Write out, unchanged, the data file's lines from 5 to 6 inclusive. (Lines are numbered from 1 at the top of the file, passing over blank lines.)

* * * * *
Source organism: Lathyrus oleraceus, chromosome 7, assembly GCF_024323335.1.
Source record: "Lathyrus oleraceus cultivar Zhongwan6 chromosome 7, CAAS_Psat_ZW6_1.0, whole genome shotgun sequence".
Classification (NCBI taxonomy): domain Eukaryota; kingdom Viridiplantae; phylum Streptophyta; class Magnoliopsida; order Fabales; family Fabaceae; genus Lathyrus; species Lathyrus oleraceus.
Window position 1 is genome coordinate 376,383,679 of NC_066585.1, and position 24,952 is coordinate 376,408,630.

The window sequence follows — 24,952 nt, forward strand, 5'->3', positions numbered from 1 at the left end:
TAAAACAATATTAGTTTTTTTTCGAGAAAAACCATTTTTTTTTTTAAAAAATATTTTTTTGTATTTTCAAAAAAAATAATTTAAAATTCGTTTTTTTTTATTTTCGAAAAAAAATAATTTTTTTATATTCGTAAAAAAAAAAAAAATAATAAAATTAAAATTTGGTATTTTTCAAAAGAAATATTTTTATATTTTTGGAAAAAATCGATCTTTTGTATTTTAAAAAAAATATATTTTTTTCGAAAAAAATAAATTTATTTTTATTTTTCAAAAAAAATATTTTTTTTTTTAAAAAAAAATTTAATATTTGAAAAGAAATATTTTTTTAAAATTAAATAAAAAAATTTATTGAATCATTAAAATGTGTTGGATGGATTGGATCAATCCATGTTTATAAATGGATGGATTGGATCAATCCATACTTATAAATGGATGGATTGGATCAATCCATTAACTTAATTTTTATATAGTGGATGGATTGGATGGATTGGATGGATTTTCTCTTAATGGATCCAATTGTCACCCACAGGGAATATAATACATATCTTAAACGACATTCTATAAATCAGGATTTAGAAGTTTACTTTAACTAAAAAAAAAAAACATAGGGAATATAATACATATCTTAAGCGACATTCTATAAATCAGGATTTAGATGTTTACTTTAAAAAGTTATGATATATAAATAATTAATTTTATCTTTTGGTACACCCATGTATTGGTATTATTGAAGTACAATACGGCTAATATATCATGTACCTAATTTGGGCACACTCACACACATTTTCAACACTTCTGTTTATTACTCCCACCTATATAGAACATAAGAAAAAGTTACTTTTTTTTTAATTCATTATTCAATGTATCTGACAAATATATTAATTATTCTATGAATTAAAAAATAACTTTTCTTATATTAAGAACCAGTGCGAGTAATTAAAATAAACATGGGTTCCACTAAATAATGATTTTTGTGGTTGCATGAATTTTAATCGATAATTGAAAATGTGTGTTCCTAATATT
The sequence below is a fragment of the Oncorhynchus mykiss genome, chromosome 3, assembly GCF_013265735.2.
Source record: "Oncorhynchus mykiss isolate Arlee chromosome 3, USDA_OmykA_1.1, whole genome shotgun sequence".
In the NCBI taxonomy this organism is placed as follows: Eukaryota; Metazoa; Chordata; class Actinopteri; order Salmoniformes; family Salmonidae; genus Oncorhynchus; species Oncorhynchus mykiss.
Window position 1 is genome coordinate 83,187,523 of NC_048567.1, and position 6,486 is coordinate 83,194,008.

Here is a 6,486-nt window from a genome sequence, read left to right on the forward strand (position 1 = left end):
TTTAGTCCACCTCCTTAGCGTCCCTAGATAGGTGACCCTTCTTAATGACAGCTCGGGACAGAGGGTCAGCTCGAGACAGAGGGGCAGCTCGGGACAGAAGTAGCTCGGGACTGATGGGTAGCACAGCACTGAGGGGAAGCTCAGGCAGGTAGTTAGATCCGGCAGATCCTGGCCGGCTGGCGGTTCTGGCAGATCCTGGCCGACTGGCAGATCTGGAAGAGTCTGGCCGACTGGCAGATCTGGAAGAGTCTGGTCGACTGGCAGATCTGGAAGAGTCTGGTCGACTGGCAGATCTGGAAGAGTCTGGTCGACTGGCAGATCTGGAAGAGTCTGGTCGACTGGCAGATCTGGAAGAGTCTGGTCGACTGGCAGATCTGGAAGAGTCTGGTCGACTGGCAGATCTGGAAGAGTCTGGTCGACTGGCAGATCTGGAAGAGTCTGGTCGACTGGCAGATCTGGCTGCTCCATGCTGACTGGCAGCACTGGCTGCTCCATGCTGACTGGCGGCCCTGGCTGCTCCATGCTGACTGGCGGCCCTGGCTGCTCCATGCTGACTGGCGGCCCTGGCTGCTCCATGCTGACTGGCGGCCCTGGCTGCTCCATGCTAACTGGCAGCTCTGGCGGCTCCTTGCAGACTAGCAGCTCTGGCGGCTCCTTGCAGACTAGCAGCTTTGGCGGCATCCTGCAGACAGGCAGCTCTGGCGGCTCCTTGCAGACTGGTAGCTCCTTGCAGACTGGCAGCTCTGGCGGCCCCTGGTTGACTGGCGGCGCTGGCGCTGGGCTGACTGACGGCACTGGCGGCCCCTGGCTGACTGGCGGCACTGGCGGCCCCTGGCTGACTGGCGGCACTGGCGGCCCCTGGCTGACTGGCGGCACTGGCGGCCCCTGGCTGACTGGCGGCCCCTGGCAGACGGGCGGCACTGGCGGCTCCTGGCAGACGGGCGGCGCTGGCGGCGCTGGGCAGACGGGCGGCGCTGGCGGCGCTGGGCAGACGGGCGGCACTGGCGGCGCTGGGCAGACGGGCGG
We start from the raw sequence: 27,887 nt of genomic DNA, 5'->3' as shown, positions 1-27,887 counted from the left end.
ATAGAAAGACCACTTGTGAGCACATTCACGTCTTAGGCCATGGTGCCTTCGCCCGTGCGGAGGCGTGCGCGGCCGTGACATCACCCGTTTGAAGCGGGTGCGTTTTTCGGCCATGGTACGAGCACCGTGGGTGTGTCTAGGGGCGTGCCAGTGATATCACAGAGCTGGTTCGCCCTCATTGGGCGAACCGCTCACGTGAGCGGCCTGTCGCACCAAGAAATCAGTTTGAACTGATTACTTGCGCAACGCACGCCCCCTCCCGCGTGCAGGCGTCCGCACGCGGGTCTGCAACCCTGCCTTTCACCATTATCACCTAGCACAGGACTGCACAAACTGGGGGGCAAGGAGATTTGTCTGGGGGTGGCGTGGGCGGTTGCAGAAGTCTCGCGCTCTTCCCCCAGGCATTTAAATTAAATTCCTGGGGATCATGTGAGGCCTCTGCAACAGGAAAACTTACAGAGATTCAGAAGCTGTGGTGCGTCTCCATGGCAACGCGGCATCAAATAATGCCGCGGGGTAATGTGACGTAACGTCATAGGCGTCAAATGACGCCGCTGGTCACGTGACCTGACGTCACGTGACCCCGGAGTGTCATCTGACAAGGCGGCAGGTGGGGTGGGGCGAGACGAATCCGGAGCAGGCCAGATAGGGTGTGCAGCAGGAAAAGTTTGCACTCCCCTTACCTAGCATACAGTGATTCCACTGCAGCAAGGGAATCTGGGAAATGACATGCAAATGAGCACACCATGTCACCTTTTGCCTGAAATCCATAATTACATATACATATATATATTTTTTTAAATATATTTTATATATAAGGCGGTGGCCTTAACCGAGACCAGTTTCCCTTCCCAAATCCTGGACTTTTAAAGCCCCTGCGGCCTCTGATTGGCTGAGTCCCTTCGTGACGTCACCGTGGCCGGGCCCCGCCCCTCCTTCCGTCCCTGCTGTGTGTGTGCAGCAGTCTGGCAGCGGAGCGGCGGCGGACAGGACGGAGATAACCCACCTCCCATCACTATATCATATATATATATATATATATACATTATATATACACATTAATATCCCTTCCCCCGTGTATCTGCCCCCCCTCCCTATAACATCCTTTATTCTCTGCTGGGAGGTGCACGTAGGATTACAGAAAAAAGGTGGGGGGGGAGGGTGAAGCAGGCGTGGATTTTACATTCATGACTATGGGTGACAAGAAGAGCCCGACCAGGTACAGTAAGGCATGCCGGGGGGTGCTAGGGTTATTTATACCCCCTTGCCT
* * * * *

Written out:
The window sequence follows — 24,952 nt, forward strand, 5'->3', positions numbered from 1 at the left end:
TAAAACAATATTAGTTTTTTTTCGAGAAAAACCATTTTTTTTTTTAAAAAATATTTTTTTGTATTTTCAAAAAAAATAATTTAAAATTCGTTTTTTTTTATTTTCGAAAAAAAATAATTTTTTTATATTCGTAAAAAAAAAAAAAATAATAAAATTAAAATTTGGTATTTTTCAAAAGAAATATTTTTATATTTTTGGAAAAAATCGATCTTTTGTATTTTAAAAAAAATATATTTTTTTCGAAAAAAATAAATTTATTTTTATTTTTCAAAAAAAATATTTTTTTTTTTAAAAAAAAATTTAATATTTGAAAAGAAATATTTTTTTAAAATTAAATAAAAAAATTTATTGAATCATTAAAATGTGTTGGATGGATTGGATCAATCCATGTTTATAAATGGATGGATTGGATCAATCCATACTTATAAATGGATGGATTGGATCAATCCATTAACTTAATTTTTATATAGTGGATGGATTGGATGGATTGGATGGATTTTCTCTTAATGGATCCAATTGTCACCCACAGGGAATATAATACATATCTTAAACGACATTCTATAAATCAGGATTTAGAAGTTTACTTTAACTAAAAAAAAAAAACATAGGGAATATAATACATATCTTAAGCGACATTCTATAAATCAGGATTTAGATGTTTACTTTAAAAAGTTATGATATATAAATAATTAATTTTATCTTTTGGTACACCCATGTATTGGTATTATTGAAGTACAATACGGCTAATATATCATGTACCTAATTTGGGCACACTCACACACATTTTCAACACTTCTGTTTATTACTCCCACCTATATAGAACATAAGAAAAAGTTACTTTTTTTTTAATTCATTATTCAATGTATCTGACAAATATATTAATTATTCTATGAATTAAAAAATAACTTTTCTTATATTAAGAACCAGTGCGAGTAATTAAAATAAACATGGGTTCCACTAAATAATGATTTTTGTGGTTGCATGAATTTTAATCGATAATTGAAAATGTGTGTTCCTAATATT